“Natural Family Planning” and Method Effectiveness

“Natural Family Planning” and Method Effectiveness October 18, 2012

Refugees from the sympto-thermal method, my husband and I have begun learning the Creighton model for fertility awareness over the last few months. With five healthy children in seven years, as Mary-Alice says so perfectly, we are “drowning in blessings”!

Both the sympto-thermal method and the Creighton model rely on one of the same biomarkers to indicate fertility, and both involve daily charting of signs to determine fertile and infertile days of a cycle. In spite of such noticeable similarities between the two systems, I am rather surprised at how different they are – to the extent that the systems sometimes directly conflict on when data is collected and how it is interpreted.

When we were learning the sympto-thermal method before marriage, through the Couple to Couple League, I was fine with giving a decent shot at a decent Catholic method of fertility awareness. The manual was written by a Catholic couple—in fact, the course material included a lecture and readings on the Theology of the Body as well as on the practice of ecological breastfeeding. The sympto-thermal method was a definite upgrade from the rhythm method, and I was happy to receive a refresher on the Theology of the Body and to ignore the business about ecological breastfeeding. I liked the method’s emphasis on openness to children: do your best to observe and chart and abstain, but if the method fails or if you don’t practice it accurately, praise God!, another baby, another soul.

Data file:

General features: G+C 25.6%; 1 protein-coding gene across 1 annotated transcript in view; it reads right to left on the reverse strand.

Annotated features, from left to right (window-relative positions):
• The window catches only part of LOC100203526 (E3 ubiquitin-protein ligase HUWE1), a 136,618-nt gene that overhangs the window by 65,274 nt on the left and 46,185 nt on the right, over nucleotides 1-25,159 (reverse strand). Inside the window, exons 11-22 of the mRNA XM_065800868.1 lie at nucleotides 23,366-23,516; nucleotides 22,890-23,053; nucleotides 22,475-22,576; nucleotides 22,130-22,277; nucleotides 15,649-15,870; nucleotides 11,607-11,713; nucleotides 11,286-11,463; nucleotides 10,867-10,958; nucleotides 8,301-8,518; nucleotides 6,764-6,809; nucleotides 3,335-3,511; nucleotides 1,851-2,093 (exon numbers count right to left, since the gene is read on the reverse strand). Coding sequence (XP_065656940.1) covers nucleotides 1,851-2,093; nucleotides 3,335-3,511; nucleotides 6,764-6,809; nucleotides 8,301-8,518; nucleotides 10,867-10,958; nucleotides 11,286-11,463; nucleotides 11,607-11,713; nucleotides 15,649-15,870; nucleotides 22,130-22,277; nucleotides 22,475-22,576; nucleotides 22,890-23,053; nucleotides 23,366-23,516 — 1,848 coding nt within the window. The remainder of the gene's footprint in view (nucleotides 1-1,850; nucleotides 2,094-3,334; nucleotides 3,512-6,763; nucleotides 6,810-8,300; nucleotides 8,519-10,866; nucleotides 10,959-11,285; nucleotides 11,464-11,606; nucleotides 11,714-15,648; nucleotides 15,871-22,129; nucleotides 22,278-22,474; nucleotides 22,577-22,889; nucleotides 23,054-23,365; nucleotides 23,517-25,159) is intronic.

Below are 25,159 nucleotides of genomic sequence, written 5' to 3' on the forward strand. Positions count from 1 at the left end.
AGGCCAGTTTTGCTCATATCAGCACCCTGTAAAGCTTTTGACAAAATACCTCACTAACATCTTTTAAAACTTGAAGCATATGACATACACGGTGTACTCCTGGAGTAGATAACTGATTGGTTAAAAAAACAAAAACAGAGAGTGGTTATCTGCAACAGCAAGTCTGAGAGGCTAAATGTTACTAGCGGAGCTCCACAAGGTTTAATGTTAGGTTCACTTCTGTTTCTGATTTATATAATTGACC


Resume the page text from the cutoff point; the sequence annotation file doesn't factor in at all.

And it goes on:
But maybe our jolly providentialism has delayed the earnest pursuit of a method of fertility awareness + periodic abstinence that works for couples in all the different possible circumstances – like breastfeeding, for instance.